By Mike Finkelstein
Sometimes life just dishes up a better story than we might actually invent for ourselves. And often the goodness isn’t all that obvious. For Sixto Rodriguez the path to popularity has certainly not been conventional. His musical career was by all rights dead in the water in the early 70’s. But strange events passed and he benefited from several unlikely yet heartwarming surges in popularity over the last 25 or so years in Australia and South Africa. All of this has been skillfully documented in the Academy Award winning documentary about his legend called Searching for Sugar Man. This recognition is a big reason why he was able to largely fill the Greek Theater Friday, on a classic spring evening.
While the Greek was not exactly packed it was mostly filled throughout, surrounding some scattered bare patches. Friday night was not at all a quickly paced show, but the audience was subdued and enthusiastically loyal.
If one term could describe the festivities Friday night it would have to be “laid back.” Rodriguez has a laid back manner onstage, the show moved at a very laid back pace, and the audience was laid back enough to go with the noticeably extended pauses between songs. But when it was time to play music, his voice was in great form and though they were short, the songs satisfied.
Decked out in a top hat, black suit, long 70’s styled hair, and dark Roy Orbison-esque glasses, Rodriguez was escorted onstage in the hand of his daughter, Regan. It was a slow and careful walk they made, as he suffers from a progressive case of glaucoma and must be very careful when on foot.
From the start the delivery was calm, composed, low key, and once the song was underway, very focused. His guitar was one of those very nice thin-bodied acoustic electrics and his right hand was a spidery blur of motion as he strummed it. This looked a bit unorthodox, but trying something new is often how one finds their style.
It has always been Rodriguez’ voice that draws me in. Warm, rich, very expressive. It is beautifully haunting. Part of the Rodriguez legend is that he was a vanished persona to so many who loved to listen to him, just untraceable for many years. That his voice could be as golden only added to mystique.
Vocally, a few comparisons are unavoidable if only as reference points. There’s no way around the fact that he evokes early Dylan, but without the underlying angst and frenzy. His voice is a richer, more composed instrument but, like early Dylan, Rodriguez can also turn one eloquent phrase after another.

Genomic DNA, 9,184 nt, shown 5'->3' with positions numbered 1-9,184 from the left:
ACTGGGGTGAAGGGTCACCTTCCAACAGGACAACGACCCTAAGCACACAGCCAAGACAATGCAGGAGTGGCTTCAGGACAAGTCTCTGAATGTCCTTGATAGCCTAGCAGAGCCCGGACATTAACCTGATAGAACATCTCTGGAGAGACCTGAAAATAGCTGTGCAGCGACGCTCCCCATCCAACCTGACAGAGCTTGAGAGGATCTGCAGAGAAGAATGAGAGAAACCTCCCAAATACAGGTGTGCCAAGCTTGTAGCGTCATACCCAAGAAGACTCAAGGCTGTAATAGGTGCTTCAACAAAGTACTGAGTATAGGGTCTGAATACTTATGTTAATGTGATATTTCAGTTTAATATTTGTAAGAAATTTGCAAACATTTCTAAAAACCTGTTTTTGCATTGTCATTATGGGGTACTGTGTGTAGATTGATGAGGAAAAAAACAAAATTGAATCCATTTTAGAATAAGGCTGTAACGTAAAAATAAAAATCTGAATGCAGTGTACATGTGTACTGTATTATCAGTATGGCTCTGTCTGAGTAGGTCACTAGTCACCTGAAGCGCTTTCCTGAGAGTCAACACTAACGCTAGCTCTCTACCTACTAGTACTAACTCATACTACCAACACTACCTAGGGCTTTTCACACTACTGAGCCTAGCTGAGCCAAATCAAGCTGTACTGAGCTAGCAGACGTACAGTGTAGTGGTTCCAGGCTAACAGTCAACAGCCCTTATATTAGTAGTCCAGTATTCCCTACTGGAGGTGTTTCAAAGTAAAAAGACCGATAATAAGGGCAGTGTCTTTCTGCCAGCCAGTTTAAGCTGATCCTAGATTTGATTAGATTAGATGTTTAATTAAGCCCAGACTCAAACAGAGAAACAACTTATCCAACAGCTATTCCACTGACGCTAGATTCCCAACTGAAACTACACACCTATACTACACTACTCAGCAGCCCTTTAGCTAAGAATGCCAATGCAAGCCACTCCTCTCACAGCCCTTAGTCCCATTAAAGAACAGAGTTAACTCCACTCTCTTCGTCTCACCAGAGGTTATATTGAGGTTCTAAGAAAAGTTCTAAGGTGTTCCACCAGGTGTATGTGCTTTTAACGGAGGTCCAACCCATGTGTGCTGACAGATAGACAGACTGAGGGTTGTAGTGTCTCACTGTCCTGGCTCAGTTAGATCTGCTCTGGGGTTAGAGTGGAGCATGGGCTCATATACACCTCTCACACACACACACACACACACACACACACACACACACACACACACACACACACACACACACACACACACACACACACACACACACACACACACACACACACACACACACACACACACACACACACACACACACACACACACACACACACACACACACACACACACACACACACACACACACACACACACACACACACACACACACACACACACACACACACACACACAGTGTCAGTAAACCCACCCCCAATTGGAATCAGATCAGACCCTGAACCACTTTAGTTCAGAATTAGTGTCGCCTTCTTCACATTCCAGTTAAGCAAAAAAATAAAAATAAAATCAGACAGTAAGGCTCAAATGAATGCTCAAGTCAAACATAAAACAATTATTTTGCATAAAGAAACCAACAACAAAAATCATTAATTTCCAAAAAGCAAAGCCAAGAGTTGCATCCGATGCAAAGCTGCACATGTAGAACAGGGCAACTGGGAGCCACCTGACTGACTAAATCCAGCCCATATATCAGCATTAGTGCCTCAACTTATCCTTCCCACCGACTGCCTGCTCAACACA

There is also the contemplative detachment in his voice that you can hear in Nick Drake’s work. In terms of simple, catchy, arrangements and his delivery, I heard a nod or two to early Leonard Cohen in songs like “Crucify Your Mind.” But the comparison really doesn’t go past the point of suggestion or similarity. Rodriguez’ voice shapes each tune into his style and that is the calling card of any successful popular artist.
In songs like “This Is Not A Song, It’s An Outburst: Or, The Establishment blues,” “I Wonder,” “Inner City blues,” and “Sugar Man,” Rodriguez comes across with his own style. The songs are quite short, but they are unmistakably his. He often has his chords descend chromatically and then bounce to the next idea. The progressions lend themselves to concise melodic embellishments, and there were plenty of tasty embellishments from his three-piece band on Friday. But at the top of the mix, it’s his voice that holds our attention. Sitting there with my eyes closed I noticed that his voice sounds just as it did in the movie and on the recordings from 40 years ago. That’s a remarkable vocal status at the age of 71.
Since live music is a sharing of musical perspectives, performers love to cover songs that carry special meaning to them. Listening to these usually gives an audience a nice little peek into the direction an artist may be approaching from. On Friday, Rodriguez covered Little Richard’s “Lucille,” and Carl Perkin’s “Blue Suede shoes,” … both of which he would have grown up hearing on the radio. Both are tunes we would think of as uptempo rockers. I’ve never heard a slower, folkier version of either of these songs. And really, it wasn’t surprising to hear them done this way. In fact, it was novel and entertaining. They also went on to cover Frank Sinatra’s “I’m Gonna Live ‘Til I Die,” with the same approach.
At the end of the set and after the encore, as well, Rodriguez let us know that it had been an honor, a pleasure, and a privilege to play for us at the Greek. In many ways the pleasure was just as much ours.
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